He is a member of the Greatest Generation — times four.
Army Lt. Col. Frank Klein came to know the heat and chill of war in three decades.
Klein has no special plans today for Veterans Day, but on Monday, the federally designated holiday, he will spend the afternoon as he has done for the past 42 years: at work at his family’s bookstore, the Bookseller Inc., which specializes in rare, used and out-of-print books. He runs the business with his daughters at 39 Westgate Circle in West Akron.
“A book is a wonderful thing,” Klein, 86, said as he walked down an aisle filled with military books.
A month after graduating from Cuyahoga Falls High School in June 1944, Klein and several classmates had been drafted and were in the Army. By the following February, he was in Europe with the 103rd Infantry Division.
He and his comrades fought for the next two months, until the end of the war, when he was in Innsbruck, Austria. Klein then served another year in Germany with an occupation army.
After he got out of the Army, he went to Kent State University and joined the newly established ROTC program. He was commissioned as a second lieutenant in 1950 after graduating and went on active duty.
Soon, he found himself in Korea.
Klein served as a platoon leader with the 2nd Infantry Division, 23rd Regiment, for a year, seeing what he described as “a good bit” of action, fighting in the Battle of Old Baldy.
“We had a pretty good fight there,” he said, recalling the death of a sergeant in his platoon. “It was a really sad thing.”
After the Korean War, Klein became a helicopter and fixed-wing aircraft pilot and spent a year in the late 1950s, during the height of the Cold War, on the border between East Germany and West Germany.
His Army career next took him to Fort Belvoir, Va., where he flew helicopters in the Washington, D.C., area.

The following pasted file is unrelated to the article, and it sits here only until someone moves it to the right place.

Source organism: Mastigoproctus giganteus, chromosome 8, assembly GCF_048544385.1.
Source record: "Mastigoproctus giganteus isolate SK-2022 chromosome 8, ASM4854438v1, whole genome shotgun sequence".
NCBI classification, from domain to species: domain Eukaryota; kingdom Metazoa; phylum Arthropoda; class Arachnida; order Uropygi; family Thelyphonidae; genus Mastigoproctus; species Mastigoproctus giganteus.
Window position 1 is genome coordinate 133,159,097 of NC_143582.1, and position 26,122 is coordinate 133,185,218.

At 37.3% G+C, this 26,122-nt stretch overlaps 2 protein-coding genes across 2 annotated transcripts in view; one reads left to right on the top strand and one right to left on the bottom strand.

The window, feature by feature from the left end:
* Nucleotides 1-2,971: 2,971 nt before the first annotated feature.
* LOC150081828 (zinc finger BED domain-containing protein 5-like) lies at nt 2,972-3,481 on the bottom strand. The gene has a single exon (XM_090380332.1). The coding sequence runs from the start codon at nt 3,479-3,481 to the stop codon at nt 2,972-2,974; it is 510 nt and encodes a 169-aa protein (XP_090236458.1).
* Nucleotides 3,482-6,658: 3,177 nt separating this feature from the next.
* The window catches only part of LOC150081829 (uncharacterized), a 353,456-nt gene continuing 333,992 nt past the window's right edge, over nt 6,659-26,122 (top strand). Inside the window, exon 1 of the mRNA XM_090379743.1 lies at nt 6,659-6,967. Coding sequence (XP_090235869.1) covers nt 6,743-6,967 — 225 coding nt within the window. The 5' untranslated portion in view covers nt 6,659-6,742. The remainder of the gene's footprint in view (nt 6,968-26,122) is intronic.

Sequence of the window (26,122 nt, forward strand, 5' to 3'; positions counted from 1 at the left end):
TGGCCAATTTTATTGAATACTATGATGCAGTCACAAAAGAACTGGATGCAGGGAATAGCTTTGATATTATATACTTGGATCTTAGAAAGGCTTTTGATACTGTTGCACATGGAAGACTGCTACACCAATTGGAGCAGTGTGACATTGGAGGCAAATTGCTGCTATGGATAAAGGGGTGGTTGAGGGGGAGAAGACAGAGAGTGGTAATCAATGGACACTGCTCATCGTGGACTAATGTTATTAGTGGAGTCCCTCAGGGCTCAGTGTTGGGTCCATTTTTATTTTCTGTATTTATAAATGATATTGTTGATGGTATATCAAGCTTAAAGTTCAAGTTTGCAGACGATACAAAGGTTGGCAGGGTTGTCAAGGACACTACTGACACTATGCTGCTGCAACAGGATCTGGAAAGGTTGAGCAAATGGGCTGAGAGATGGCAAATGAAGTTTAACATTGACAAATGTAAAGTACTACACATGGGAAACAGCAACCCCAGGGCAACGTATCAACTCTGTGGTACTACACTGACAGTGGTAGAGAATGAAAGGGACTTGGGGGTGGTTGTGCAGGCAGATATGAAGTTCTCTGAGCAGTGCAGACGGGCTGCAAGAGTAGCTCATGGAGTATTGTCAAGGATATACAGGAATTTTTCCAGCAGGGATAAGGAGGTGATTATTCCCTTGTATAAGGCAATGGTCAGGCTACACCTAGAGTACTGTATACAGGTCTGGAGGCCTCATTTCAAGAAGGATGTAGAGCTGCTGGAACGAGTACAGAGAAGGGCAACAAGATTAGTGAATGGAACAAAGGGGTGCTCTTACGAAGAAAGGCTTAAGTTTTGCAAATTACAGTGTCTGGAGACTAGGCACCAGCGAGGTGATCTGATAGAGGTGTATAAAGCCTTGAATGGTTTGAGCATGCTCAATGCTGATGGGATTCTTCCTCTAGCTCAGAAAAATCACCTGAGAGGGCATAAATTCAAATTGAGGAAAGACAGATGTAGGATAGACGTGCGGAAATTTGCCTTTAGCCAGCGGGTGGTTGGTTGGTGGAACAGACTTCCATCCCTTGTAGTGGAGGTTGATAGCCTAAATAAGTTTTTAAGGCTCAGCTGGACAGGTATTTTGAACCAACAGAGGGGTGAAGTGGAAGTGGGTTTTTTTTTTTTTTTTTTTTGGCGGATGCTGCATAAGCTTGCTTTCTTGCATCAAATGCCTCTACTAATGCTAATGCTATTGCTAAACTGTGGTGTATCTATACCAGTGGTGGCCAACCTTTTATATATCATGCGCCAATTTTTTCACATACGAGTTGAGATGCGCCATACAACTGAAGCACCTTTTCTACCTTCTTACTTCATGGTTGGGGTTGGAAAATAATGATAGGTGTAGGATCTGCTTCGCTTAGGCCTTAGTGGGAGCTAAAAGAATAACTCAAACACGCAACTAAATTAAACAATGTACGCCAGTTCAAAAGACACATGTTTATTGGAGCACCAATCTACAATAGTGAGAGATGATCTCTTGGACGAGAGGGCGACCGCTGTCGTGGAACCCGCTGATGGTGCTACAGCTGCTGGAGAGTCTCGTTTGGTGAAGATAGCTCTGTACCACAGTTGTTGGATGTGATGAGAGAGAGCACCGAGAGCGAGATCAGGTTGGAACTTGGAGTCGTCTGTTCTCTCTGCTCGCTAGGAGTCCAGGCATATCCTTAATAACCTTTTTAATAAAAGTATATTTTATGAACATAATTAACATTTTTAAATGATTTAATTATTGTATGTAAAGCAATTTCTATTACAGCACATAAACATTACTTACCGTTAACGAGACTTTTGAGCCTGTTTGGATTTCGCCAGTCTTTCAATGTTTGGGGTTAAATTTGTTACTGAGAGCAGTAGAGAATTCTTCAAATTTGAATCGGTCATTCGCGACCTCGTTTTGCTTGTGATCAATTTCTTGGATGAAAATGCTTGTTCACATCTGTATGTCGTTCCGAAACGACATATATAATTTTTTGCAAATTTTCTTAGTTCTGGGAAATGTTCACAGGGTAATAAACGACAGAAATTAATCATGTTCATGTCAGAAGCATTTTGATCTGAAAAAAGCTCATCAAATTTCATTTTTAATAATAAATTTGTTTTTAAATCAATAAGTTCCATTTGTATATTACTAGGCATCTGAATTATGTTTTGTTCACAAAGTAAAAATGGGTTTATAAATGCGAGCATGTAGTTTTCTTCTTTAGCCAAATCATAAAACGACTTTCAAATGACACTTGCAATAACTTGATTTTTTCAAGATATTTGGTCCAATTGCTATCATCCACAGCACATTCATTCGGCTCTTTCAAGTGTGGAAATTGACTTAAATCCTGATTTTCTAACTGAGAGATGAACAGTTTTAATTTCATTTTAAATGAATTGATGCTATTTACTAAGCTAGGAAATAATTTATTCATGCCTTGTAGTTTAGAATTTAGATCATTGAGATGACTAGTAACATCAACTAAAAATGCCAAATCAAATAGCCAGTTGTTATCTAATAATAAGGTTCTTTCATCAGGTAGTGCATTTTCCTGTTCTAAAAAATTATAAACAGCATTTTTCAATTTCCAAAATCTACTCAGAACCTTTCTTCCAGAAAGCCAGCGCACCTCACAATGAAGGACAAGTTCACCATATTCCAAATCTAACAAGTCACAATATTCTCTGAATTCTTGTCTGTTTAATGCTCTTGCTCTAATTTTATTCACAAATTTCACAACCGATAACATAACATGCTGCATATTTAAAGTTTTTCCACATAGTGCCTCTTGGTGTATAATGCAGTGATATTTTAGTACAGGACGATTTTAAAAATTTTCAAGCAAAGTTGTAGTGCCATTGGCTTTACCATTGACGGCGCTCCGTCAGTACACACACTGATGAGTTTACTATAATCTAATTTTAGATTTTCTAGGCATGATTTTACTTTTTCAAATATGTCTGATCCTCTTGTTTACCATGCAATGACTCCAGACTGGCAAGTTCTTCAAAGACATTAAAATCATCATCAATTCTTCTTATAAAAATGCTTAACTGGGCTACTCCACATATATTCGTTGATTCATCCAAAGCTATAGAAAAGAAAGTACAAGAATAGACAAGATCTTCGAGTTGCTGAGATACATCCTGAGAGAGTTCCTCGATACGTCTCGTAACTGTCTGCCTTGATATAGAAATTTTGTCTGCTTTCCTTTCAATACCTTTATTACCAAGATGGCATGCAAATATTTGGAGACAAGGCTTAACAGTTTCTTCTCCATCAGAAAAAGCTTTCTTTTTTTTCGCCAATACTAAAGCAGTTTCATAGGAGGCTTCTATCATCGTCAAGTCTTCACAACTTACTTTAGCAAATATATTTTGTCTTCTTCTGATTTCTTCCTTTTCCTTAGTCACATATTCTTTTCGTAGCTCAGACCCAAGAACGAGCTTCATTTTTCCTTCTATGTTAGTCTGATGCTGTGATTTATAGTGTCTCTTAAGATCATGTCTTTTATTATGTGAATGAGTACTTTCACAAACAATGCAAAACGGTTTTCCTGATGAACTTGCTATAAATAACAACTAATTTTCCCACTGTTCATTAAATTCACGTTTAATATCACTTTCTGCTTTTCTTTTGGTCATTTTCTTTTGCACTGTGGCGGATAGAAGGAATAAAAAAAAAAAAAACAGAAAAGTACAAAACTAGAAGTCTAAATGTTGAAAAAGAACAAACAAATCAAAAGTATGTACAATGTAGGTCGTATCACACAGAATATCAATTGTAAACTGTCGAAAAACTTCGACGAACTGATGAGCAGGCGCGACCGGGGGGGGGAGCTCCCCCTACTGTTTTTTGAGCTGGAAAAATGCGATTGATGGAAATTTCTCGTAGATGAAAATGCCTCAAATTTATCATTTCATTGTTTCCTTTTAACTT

Then he served in Vietnam from the fall of 1964 to the fall of 1965 as executive officer of the 145th Helicopter Battalion with UH-1 helicopters as the choppers were being armed with machine guns.
Mostly he and his unit flew South Vietnamese Army soldiers to combat locations. After his tour in Vietnam ended, he held various assignments, including a three year stint at the Pentagon, before retiring in 1970.
Klein said he enjoyed his time in the Army because he was “always oriented toward action.”
When he returned to Ohio, he worked at the bookstore whose roots went back to 1936, when his father, Clarence Klein, started selling books in their home in Stow.
His father died in 1970, and Klein continued operating the store, then located in the Five Points area on West Exchange Street in Akron.
After fire destroyed the shop in 1994, it moved on Exchange Street closer to downtown Akron, then to its current location in 2001.
At the bookstore, there is a large collection of used military and aviation books.
But Klein’s favorite book about war is the one he was reading when he first arrived in Vietnam.
“Certainly Catch-22 has to be there,” he said with a laugh, thinking about the satirical novel Joseph Heller wrote about World War II.
He mentioned other books on war that have been important to him: the multivolume memoirs of President Ulysses S. Grant; and his current interest, Arundel, by Kenneth Roberts, a novel about Benedict Arnold during the Revolutionary War.
As a young man, he said, he enjoyed reading the book about the Civil War, Corporal Si Klegg and his “Pard” by Wilbur Hinman.
“One of the troubles is we concentrate too much on new war books,” he said.
Klein said he probably would have taken part in the invasion of Japan if the atomic bomb had not ended the war. Then he mentions another book, Thank God for the Atom Bomb, by Paul Fussell, that he enjoyed.
Looking back on his time in uniform, in three wars, over three decades, Klein said it was an important time in his life.
“Oh, sure,” he said. “I was very lucky. I never got scratched.”
For more on Klein’s store, go to www.thebooksellerinc.com.
Jim Carney can be reached at 330-996-3576 or at email@example.com.